5 The guest bathroom features a basin (HK$2,600), which was crafted by Thai artist Somluk Pantiboon and came from Earth Home. The Toto tap and mixer cost HK$1,390 from Galaxy Bathroom Collection (283 Lockhart Road, Wan Chai, tel: 2802 3008). The vanity unit (HK$3,500) and shower door were made to order by Wing Ki Decorations & Contracting. The Jericho limestone tiles (HK$2,100 a square metre) were from Fired Earth.
6 The white acrylic kitchen units and Corian glacier white countertop (HK$30,000) were from Play (41 Gough Street, Central, tel: 3427 8488). The old-fashioned bread cutter was from Raadvad (www.raadvad.com), in Denmark. Most of the appliances were from Siemens (13 Duddell Street, Central, tel: 2511 2323).
7 The white wedding cabinet (HK$7,500; from Inside, 12/F, Horizon Plaza, 2 Lee Wing Street, Ap Lei Chau, tel: 2873 1795) is in a spare room that is soon to become a nursery. The Pinocchio felted wool rug (HK$7,800), by Danish company Hay, came from Aluminium (8 Kingston Street, Causeway Bay, tel: 2577 4766). The Eames Elephant in plywood cost HK$12,000 from Paustian. The Tolomeo lamp (HK$3,600) was from Artemide (1/F, Ruttonjee Centre, 11 Duddell Street, tel: 2523 0333). The walnut blind was from Wai Kee Curtain & Furnishing (1/F, 30 Cochrane Street, Central, tel: 2544 3730).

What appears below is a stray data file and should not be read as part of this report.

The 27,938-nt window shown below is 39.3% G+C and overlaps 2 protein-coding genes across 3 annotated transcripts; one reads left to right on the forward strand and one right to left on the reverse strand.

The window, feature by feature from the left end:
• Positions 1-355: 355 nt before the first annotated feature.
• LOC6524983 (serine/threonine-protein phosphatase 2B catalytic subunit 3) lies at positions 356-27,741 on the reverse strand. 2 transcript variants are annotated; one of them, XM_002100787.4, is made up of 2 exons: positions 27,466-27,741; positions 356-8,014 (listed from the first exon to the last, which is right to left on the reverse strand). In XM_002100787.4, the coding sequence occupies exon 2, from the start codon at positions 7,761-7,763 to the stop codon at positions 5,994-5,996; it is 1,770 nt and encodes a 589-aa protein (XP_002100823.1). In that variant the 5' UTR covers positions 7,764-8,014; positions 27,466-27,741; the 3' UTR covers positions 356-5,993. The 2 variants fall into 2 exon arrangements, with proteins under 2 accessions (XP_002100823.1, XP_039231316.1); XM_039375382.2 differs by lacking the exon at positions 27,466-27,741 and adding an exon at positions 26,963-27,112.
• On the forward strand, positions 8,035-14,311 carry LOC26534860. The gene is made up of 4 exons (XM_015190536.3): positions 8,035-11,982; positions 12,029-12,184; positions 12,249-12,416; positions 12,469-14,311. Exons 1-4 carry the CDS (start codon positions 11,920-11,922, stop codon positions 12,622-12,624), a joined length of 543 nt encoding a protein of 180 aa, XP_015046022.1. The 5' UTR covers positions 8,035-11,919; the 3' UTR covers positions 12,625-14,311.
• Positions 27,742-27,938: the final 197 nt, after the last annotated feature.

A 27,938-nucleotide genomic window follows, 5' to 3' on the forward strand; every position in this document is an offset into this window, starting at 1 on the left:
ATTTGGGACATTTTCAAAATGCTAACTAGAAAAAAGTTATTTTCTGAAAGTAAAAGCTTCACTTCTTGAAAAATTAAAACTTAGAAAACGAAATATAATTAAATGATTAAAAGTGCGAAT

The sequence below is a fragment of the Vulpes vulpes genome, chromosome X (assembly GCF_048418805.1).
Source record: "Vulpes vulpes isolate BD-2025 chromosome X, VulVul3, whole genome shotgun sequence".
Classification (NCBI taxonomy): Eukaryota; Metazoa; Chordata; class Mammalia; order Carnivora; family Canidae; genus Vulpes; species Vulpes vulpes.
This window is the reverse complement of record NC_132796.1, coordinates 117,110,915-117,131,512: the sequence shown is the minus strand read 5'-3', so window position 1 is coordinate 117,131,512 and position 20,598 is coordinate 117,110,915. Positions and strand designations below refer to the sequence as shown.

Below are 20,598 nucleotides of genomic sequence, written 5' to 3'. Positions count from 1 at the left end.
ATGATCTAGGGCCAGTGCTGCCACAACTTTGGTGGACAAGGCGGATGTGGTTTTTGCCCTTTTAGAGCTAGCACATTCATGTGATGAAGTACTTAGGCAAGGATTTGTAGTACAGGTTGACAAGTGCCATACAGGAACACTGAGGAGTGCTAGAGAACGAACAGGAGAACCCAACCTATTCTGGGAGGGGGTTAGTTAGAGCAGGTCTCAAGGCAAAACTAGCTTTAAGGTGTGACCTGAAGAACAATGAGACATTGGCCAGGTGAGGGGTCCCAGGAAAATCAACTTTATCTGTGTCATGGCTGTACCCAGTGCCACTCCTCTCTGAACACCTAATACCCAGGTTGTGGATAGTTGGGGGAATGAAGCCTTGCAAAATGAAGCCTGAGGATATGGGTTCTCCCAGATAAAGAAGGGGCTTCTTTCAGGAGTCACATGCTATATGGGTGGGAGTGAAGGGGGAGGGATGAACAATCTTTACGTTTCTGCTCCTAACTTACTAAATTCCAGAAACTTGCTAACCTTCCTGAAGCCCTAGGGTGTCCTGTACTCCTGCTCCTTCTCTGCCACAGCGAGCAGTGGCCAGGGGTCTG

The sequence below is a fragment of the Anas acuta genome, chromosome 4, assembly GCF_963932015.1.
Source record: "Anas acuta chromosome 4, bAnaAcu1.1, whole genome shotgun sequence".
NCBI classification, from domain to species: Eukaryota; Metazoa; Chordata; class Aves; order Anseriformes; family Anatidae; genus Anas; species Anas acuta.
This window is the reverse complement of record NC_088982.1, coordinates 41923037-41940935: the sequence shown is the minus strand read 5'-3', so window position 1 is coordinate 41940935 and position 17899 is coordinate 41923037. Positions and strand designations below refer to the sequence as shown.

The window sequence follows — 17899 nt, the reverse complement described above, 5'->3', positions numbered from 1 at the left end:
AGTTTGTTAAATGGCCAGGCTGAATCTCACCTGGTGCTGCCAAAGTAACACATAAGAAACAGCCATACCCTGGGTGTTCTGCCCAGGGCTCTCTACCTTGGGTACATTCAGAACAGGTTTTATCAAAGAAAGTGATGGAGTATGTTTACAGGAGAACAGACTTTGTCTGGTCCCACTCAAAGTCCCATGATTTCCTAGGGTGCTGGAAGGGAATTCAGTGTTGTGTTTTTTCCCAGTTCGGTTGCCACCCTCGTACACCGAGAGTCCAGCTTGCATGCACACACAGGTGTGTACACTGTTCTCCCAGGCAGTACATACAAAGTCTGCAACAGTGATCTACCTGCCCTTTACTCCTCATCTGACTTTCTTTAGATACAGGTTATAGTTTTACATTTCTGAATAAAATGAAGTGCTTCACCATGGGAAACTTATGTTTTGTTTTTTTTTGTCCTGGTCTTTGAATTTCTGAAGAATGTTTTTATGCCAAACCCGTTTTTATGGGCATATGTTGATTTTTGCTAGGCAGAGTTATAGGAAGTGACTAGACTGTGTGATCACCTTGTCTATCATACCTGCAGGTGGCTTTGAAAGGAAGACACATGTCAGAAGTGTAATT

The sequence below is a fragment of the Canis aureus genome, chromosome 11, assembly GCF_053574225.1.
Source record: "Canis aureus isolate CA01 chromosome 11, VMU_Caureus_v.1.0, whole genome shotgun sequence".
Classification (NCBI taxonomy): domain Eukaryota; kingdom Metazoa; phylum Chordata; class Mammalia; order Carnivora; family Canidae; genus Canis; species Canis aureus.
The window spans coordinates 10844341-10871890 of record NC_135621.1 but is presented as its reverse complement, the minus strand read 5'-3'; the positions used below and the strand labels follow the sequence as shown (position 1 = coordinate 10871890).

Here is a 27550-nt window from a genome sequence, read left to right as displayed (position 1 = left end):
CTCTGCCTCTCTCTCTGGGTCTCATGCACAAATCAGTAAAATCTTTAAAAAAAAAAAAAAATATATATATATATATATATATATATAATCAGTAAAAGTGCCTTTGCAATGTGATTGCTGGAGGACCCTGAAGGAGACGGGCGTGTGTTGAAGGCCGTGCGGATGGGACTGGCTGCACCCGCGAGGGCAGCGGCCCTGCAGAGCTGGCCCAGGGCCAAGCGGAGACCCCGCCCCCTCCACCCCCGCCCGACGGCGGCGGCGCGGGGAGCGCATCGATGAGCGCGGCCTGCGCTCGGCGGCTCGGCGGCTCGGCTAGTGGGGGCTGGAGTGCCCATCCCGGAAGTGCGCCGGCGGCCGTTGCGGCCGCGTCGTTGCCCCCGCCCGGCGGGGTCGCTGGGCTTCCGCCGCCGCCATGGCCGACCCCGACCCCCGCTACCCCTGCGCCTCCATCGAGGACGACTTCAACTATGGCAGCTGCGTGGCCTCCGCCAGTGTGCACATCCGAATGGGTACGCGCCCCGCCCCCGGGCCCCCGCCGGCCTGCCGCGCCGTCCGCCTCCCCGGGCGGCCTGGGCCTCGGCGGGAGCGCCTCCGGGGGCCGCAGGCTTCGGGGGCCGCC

Tried + tested
All aboard The vanity unit in the master en-suite bathroom has a distinctly nautical feel, with round steel handles, from Honest Hardware (232 Lockhart Road, Wan Chai, tel: 2598 6800). The unit is a replica of the cupboards on the homeowners' boat in Phuket, Thailand. The unit was designed by Andrew Bell and made for HK$3,500 by Wing Ki Decorations & Contracting (13/F, Sui Fai Factory Estate, 5 Shan Mei Street, Fo Tan, Sha Tin, tel: 9013 4137).
Styling David Roden